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The Worst Page-Replacement Policy Kunal Agrawal1
 

Summary: The Worst Page-Replacement Policy
Kunal Agrawal1
, Michael A. Bender2
, and Jeremy T. Fineman1
1
MIT, Cambridge, MA 02139, USA
2
Stony Brook University, Stony Brook, NY 11794-4400, USA
Abstract. In this paper, we consider the question: what is the worst
possible page-replacement strategy? Our goal is to devise an online strat-
egy that has the highest possible fraction of misses as compared to the
worst offline strategy. We show that there is no deterministic, online page-
replacement strategy that is competitive with the worst offline strategy.
We give a randomized strategy based on the "most-recently-used" heuris-
tic, and show that this is the worst possible online page-replacement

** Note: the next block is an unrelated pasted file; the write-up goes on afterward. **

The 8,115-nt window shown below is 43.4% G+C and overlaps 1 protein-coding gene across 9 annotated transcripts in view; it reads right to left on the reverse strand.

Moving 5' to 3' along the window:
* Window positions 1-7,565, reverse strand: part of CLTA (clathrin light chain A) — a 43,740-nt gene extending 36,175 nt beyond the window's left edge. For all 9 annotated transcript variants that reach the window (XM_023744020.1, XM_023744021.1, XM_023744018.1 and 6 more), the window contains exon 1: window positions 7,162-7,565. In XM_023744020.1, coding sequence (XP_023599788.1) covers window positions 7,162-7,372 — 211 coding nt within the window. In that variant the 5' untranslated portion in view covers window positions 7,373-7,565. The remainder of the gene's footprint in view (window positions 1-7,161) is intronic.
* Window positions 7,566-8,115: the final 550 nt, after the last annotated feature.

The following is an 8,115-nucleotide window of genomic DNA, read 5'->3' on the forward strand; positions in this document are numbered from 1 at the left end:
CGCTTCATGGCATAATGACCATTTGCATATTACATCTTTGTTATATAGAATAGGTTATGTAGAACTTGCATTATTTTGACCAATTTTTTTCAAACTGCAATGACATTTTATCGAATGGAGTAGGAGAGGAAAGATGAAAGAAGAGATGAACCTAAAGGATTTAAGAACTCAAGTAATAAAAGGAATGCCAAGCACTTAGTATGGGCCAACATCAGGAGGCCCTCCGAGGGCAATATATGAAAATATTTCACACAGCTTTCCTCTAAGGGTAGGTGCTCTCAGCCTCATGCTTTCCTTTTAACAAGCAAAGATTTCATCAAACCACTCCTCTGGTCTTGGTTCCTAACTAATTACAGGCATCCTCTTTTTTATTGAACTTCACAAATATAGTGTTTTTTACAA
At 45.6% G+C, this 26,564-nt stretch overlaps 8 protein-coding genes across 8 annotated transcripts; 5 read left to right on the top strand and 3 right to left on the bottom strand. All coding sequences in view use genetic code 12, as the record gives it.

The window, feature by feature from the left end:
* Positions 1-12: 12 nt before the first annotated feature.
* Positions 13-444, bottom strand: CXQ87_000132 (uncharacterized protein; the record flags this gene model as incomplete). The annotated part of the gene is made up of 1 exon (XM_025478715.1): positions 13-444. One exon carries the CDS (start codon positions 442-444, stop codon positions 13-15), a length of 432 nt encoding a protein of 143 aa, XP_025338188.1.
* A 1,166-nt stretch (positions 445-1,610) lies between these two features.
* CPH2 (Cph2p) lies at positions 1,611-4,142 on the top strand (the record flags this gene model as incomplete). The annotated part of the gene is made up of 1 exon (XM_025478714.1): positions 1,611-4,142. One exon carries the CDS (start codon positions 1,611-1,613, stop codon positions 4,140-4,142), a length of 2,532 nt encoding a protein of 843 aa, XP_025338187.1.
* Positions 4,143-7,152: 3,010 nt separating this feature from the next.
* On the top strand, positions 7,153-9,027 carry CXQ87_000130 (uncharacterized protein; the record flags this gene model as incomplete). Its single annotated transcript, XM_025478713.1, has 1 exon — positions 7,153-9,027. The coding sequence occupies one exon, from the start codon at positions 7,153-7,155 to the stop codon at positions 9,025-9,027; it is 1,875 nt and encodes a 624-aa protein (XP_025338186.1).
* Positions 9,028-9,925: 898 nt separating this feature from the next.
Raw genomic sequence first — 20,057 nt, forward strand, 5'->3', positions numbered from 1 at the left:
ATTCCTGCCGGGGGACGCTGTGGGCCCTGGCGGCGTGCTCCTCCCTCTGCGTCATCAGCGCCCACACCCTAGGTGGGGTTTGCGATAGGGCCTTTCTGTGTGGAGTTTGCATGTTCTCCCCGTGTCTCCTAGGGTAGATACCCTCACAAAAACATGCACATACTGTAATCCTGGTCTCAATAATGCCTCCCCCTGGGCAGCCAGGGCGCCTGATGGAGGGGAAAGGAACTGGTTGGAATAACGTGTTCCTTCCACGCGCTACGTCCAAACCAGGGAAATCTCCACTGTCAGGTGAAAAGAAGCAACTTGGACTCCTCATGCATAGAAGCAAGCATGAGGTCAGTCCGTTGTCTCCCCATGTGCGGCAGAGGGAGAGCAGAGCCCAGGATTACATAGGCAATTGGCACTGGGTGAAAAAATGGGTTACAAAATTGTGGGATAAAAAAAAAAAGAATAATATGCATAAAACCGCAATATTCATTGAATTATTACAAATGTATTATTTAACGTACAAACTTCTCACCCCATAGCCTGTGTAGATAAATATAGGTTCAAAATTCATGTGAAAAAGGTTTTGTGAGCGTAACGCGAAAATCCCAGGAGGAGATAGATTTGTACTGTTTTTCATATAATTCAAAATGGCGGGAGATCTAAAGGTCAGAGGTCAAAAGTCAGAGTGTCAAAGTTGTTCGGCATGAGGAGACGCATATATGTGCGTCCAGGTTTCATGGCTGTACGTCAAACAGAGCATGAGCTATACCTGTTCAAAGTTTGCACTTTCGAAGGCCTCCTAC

strategy.
1 Introduction
Since the early days of computer science, thousands of papers have been written
on how to optimize various components of the memory hierarchy. In these papers
a recurrent question (at least four decades old) is the following: Which page-

  

Source: Agrawal, Kunal - Department of Computer Science and Engineering, Washington University in St. Louis
Bender, Michael - Department of Computer Science, SUNY at Stony Brook
Leiserson, Charles E. - Computer Science and Artificial Intelligence Laboratory & Department of Electrical Engineering and Computer Science, Massachusetts Institute of Technology (MIT)

 

Collections: Computer Technologies and Information Sciences